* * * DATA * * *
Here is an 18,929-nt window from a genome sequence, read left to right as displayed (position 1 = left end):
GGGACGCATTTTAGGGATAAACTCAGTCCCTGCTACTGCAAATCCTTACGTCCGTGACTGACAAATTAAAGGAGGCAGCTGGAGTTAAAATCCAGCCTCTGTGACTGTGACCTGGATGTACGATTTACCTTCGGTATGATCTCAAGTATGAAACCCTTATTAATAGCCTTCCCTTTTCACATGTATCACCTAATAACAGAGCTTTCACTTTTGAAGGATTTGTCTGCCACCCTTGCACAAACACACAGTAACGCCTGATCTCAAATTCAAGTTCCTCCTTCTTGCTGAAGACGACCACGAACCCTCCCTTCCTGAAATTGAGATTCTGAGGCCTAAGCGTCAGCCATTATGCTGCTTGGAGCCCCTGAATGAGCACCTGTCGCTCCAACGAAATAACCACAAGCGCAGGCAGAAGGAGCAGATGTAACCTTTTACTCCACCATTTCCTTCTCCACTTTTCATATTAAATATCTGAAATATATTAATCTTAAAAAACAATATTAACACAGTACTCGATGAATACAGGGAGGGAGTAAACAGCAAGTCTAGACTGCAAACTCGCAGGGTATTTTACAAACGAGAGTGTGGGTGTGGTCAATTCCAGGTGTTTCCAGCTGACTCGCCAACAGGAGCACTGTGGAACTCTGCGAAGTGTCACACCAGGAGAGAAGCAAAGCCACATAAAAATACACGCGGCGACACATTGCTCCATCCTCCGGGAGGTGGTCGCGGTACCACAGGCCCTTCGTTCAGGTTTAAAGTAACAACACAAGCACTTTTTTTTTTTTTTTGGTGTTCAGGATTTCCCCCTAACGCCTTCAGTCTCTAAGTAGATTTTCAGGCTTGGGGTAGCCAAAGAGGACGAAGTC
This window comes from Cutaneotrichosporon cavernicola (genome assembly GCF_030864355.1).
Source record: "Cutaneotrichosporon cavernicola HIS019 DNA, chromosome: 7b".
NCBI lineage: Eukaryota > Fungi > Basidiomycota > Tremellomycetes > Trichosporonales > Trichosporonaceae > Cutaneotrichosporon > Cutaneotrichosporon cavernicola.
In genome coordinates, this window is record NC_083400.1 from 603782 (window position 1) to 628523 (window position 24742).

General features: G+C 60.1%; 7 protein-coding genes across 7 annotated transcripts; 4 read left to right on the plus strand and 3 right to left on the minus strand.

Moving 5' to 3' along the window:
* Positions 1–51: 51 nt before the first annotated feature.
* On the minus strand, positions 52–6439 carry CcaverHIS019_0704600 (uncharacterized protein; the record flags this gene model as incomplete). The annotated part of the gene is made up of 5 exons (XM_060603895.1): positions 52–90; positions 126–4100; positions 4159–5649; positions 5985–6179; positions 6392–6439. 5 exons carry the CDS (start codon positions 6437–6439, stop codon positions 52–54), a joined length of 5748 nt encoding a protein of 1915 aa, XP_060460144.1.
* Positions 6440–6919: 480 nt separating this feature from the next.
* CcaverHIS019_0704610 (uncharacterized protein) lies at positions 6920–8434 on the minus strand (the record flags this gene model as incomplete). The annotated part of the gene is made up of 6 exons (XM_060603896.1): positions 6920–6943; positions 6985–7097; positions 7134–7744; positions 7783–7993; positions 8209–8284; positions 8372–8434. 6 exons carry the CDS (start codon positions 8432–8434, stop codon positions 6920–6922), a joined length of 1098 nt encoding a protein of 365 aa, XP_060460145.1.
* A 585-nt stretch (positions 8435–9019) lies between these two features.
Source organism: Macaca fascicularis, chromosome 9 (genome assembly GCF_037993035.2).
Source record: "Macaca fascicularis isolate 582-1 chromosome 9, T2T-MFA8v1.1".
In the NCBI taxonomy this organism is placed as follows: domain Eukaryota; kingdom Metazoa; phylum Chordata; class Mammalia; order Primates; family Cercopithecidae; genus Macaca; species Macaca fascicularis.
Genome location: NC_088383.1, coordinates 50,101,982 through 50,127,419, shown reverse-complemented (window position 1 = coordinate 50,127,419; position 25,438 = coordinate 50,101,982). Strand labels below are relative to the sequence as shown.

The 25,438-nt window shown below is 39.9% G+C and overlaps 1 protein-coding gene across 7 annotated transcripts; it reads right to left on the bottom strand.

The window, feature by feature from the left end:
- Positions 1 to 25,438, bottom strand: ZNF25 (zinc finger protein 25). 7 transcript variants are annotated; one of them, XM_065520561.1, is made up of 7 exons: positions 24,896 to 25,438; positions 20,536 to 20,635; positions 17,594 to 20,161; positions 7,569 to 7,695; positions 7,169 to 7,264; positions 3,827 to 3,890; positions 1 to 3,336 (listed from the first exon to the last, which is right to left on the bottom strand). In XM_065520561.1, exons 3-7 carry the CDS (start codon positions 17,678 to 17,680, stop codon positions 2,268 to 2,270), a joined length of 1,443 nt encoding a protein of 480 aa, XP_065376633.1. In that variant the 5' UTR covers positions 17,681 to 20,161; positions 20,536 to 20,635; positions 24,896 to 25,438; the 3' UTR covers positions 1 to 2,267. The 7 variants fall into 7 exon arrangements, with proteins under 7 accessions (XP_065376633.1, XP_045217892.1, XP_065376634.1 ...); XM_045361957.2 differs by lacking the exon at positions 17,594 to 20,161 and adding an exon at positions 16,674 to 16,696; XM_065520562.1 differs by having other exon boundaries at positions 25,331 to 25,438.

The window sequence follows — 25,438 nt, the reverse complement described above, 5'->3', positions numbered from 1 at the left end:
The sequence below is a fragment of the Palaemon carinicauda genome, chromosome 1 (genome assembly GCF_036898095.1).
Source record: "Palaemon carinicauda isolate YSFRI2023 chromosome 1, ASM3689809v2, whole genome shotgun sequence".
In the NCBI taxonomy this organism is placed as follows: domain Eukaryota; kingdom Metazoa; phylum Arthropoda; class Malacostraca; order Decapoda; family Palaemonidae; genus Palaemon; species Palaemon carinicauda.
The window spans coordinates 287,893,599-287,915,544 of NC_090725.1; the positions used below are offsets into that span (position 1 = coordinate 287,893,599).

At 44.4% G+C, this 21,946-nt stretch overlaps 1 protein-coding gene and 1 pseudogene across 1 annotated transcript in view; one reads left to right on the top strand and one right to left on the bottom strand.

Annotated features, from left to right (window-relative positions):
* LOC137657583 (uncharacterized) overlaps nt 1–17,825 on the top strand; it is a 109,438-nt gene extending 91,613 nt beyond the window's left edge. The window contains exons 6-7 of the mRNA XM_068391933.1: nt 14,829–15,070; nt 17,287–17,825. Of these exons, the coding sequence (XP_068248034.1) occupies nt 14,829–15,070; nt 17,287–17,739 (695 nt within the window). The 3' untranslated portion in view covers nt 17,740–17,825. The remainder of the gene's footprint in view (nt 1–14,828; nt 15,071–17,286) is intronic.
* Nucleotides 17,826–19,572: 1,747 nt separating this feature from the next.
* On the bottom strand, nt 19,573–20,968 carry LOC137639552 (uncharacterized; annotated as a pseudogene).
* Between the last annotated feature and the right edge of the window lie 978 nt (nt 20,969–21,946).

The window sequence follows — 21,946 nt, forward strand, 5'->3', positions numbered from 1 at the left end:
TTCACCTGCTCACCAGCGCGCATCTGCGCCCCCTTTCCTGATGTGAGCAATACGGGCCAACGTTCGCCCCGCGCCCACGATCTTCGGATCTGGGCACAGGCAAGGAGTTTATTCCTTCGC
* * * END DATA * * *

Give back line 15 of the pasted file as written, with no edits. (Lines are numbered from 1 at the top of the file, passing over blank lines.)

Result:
Source record: "Macaca fascicularis isolate 582-1 chromosome 9, T2T-MFA8v1.1".